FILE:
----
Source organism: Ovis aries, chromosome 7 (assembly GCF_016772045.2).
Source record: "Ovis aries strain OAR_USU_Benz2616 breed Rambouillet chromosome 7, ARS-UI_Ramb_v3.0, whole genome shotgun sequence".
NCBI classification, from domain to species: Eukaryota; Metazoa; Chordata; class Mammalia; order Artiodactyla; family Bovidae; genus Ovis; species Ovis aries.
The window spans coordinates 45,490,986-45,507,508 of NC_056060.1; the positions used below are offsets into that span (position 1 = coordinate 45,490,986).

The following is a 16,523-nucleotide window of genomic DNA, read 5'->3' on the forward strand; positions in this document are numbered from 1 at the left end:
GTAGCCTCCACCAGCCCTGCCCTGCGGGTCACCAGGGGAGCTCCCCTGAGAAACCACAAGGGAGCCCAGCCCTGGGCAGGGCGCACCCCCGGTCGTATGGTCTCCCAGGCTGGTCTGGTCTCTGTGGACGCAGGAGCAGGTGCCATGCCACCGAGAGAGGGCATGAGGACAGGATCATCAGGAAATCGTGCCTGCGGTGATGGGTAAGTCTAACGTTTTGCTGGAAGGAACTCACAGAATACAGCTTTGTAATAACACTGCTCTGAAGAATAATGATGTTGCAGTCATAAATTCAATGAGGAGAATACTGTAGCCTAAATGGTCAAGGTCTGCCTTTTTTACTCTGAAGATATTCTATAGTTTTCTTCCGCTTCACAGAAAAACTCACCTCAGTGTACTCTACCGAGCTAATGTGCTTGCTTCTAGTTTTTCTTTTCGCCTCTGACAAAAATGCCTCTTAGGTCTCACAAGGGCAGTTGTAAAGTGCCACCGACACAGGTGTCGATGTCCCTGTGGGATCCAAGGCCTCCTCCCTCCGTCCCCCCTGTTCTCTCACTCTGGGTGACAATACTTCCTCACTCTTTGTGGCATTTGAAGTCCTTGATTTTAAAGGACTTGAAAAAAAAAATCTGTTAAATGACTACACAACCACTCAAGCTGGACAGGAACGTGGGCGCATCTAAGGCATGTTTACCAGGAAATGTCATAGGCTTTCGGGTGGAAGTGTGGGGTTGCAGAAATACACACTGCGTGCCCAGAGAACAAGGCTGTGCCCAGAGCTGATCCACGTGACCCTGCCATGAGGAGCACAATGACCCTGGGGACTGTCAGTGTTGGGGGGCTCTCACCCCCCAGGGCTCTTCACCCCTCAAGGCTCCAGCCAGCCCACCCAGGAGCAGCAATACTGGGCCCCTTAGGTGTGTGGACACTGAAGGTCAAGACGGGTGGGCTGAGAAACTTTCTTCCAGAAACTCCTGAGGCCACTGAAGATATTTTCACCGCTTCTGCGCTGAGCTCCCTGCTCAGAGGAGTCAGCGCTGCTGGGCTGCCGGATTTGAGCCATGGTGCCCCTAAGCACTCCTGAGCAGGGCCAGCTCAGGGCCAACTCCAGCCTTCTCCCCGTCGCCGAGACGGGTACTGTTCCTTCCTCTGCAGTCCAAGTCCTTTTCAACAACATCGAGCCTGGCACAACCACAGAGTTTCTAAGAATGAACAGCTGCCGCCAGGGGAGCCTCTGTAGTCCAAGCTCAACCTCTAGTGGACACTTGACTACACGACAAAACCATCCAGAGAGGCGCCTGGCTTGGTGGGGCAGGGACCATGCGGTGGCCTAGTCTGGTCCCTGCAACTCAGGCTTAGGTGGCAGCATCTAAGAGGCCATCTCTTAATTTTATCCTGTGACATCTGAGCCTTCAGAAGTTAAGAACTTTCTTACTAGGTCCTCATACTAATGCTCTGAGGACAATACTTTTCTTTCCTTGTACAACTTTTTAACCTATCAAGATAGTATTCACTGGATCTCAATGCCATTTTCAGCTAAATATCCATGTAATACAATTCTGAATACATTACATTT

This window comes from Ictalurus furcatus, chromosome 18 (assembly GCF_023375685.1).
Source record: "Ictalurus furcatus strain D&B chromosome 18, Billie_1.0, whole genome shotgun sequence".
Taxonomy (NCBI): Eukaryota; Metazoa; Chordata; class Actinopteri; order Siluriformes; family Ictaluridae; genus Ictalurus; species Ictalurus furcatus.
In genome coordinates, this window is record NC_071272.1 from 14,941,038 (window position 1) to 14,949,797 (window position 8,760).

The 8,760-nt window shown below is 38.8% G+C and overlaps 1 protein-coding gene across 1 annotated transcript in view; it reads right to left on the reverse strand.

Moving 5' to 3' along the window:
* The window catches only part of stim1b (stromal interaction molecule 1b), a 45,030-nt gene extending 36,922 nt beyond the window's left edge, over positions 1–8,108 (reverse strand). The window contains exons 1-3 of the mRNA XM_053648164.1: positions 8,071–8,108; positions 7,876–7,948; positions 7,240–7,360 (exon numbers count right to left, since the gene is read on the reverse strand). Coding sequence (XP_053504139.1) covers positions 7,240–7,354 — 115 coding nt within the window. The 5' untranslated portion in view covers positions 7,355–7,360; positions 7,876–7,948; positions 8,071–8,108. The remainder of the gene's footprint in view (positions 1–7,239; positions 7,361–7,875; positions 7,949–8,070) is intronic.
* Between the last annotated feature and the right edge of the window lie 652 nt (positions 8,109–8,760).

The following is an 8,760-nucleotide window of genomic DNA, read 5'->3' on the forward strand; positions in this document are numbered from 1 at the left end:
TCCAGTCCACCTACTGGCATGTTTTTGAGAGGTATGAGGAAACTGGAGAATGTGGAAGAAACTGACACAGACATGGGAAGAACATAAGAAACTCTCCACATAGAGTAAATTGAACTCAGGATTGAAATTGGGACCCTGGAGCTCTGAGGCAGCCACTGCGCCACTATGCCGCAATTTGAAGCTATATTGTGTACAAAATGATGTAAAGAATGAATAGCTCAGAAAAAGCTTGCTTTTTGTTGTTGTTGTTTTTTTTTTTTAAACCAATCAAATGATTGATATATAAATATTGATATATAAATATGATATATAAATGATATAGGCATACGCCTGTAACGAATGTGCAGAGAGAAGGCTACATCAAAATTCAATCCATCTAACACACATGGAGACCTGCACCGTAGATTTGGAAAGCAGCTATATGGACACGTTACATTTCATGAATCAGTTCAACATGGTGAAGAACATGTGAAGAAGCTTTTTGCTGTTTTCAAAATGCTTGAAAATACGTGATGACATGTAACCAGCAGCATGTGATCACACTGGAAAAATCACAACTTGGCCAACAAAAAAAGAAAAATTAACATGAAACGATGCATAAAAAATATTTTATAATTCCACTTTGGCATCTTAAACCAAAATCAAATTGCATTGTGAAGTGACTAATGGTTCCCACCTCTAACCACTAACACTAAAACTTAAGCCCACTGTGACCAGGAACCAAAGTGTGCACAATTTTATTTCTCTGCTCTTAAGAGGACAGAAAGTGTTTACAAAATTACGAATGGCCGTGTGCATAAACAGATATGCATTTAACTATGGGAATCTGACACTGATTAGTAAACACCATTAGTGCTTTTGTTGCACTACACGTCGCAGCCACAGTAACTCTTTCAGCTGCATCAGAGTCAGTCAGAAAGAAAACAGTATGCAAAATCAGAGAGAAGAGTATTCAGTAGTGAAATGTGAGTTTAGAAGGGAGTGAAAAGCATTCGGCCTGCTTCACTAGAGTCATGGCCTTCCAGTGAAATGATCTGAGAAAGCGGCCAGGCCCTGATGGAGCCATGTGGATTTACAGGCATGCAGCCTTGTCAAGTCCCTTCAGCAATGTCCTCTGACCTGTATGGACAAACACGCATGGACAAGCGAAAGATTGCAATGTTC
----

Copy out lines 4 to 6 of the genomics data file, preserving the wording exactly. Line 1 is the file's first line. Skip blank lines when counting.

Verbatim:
The window spans coordinates 45,490,986-45,507,508 of NC_056060.1; the positions used below are offsets into that span (position 1 = coordinate 45,490,986).

The following is a 16,523-nucleotide window of genomic DNA, read 5'->3' on the forward strand; positions in this document are numbered from 1 at the left end:
GTAGCCTCCACCAGCCCTGCCCTGCGGGTCACCAGGGGAGCTCCCCTGAGAAACCACAAGGGAGCCCAGCCCTGGGCAGGGCGCACCCCCGGTCGTATGGTCTCCCAGGCTGGTCTGGTCTCTGTGGACGCAGGAGCAGGTGCCATGCCACCGAGAGAGGGCATGAGGACAGGATCATCAGGAAATCGTGCCTGCGGTGATGGGTAAGTCTAACGTTTTGCTGGAAGGAACTCACAGAATACAGCTTTGTAATAACACTGCTCTGAAGAATAATGATGTTGCAGTCATAAATTCAATGAGGAGAATACTGTAGCCTAAATGGTCAAGGTCTGCCTTTTTTACTCTGAAGATATTCTATAGTTTTCTTCCGCTTCACAGAAAAACTCACCTCAGTGTACTCTACCGAGCTAATGTGCTTGCTTCTAGTTTTTCTTTTCGCCTCTGACAAAAATGCCTCTTAGGTCTCACAAGGGCAGTTGTAAAGTGCCACCGACACAGGTGTCGATGTCCCTGTGGGATCCAAGGCCTCCTCCCTCCGTCCCCCCTGTTCTCTCACTCTGGGTGACAATACTTCCTCACTCTTTGTGGCATTTGAAGTCCTTGATTTTAAAGGACTTGAAAAAAAAAATCTGTTAAATGACTACACAACCACTCAAGCTGGACAGGAACGTGGGCGCATCTAAGGCATGTTTACCAGGAAATGTCATAGGCTTTCGGGTGGAAGTGTGGGGTTGCAGAAATACACACTGCGTGCCCAGAGAACAAGGCTGTGCCCAGAGCTGATCCACGTGACCCTGCCATGAGGAGCACAATGACCCTGGGGACTGTCAGTGTTGGGGGGCTCTCACCCCCCAGGGCTCTTCACCCCTCAAGGCTCCAGCCAGCCCACCCAGGAGCAGCAATACTGGGCCCCTTAGGTGTGTGGACACTGAAGGTCAAGACGGGTGGGCTGAGAAACTTTCTTCCAGAAACTCCTGAGGCCACTGAAGATATTTTCACCGCTTCTGCGCTGAGCTCCCTGCTCAGAGGAGTCAGCGCTGCTGGGCTGCCGGATTTGAGCCATGGTGCCCCTAAGCACTCCTGAGCAGGGCCAGCTCAGGGCCAACTCCAGCCTTCTCCCCGTCGCCGAGACGGGTACTGTTCCTTCCTCTGCAGTCCAAGTCCTTTTCAACAACATCGAGCCTGGCACAACCACAGAGTTTCTAAGAATGAACAGCTGCCGCCAGGGGAGCCTCTGTAGTCCAAGCTCAACCTCTAGTGGACACTTGACTACACGACAAAACCATCCAGAGAGGCGCCTGGCTTGGTGGGGCAGGGACCATGCGGTGGCCTAGTCTGGTCCCTGCAACTCAGGCTTAGGTGGCAGCATCTAAGAGGCCATCTCTTAATTTTATCCTGTGACATCTGAGCCTTCAGAAGTTAAGAACTTTCTTACTAGGTCCTCATACTAATGCTCTGAGGACAATACTTTTCTTTCCTTGTACAACTTTTTAACCTATCAAGATAGTATTCACTGGATCTCAATGCCATTTTCAGCTAAATATCCATGTAATACAATTCTGAATACATTACATTT